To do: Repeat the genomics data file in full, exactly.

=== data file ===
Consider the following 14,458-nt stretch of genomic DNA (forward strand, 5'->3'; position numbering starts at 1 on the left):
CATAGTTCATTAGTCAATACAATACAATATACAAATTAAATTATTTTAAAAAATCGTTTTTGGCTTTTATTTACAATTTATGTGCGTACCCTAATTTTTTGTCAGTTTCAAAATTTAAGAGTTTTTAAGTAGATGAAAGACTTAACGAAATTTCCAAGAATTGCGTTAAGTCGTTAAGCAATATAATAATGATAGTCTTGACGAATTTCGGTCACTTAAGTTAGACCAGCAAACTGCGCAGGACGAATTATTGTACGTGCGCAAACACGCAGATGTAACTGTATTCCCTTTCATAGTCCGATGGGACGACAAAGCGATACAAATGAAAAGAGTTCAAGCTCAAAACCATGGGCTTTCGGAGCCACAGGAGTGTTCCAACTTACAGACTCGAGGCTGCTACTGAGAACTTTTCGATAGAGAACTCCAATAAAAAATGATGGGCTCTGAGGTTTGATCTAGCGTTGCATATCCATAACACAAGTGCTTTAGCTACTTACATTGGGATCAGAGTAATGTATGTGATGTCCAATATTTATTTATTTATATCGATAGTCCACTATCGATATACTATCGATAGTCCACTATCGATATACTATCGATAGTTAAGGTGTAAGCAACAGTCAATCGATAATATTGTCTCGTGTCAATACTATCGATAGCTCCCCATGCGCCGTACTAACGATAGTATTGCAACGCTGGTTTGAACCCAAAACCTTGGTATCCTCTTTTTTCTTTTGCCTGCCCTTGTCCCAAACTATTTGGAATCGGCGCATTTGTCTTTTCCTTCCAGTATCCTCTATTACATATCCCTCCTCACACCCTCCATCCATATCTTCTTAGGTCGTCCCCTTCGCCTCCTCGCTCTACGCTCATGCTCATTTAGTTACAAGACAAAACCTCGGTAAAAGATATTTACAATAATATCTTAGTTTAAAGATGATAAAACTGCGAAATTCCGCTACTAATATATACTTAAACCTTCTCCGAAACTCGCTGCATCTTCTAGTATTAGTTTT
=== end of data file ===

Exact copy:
Consider the following 14,458-nt stretch of genomic DNA (forward strand, 5'->3'; position numbering starts at 1 on the left):
CATAGTTCATTAGTCAATACAATACAATATACAAATTAAATTATTTTAAAAAATCGTTTTTGGCTTTTATTTACAATTTATGTGCGTACCCTAATTTTTTGTCAGTTTCAAAATTTAAGAGTTTTTAAGTAGATGAAAGACTTAACGAAATTTCCAAGAATTGCGTTAAGTCGTTAAGCAATATAATAATGATAGTCTTGACGAATTTCGGTCACTTAAGTTAGACCAGCAAACTGCGCAGGACGAATTATTGTACGTGCGCAAACACGCAGATGTAACTGTATTCCCTTTCATAGTCCGATGGGACGACAAAGCGATACAAATGAAAAGAGTTCAAGCTCAAAACCATGGGCTTTCGGAGCCACAGGAGTGTTCCAACTTACAGACTCGAGGCTGCTACTGAGAACTTTTCGATAGAGAACTCCAATAAAAAATGATGGGCTCTGAGGTTTGATCTAGCGTTGCATATCCATAACACAAGTGCTTTAGCTACTTACATTGGGATCAGAGTAATGTATGTGATGTCCAATATTTATTTATTTATATCGATAGTCCACTATCGATATACTATCGATAGTCCACTATCGATATACTATCGATAGTTAAGGTGTAAGCAACAGTCAATCGATAATATTGTCTCGTGTCAATACTATCGATAGCTCCCCATGCGCCGTACTAACGATAGTATTGCAACGCTGGTTTGAACCCAAAACCTTGGTATCCTCTTTTTTCTTTTGCCTGCCCTTGTCCCAAACTATTTGGAATCGGCGCATTTGTCTTTTCCTTCCAGTATCCTCTATTACATATCCCTCCTCACACCCTCCATCCATATCTTCTTAGGTCGTCCCCTTCGCCTCCTCGCTCTACGCTCATGCTCATTTAGTTACAAGACAAAACCTCGGTAAAAGATATTTACAATAATATCTTAGTTTAAAGATGATAAAACTGCGAAATTCCGCTACTAATATATACTTAAACCTTCTCCGAAACTCGCTGCATCTTCTAGTATTAGTTTT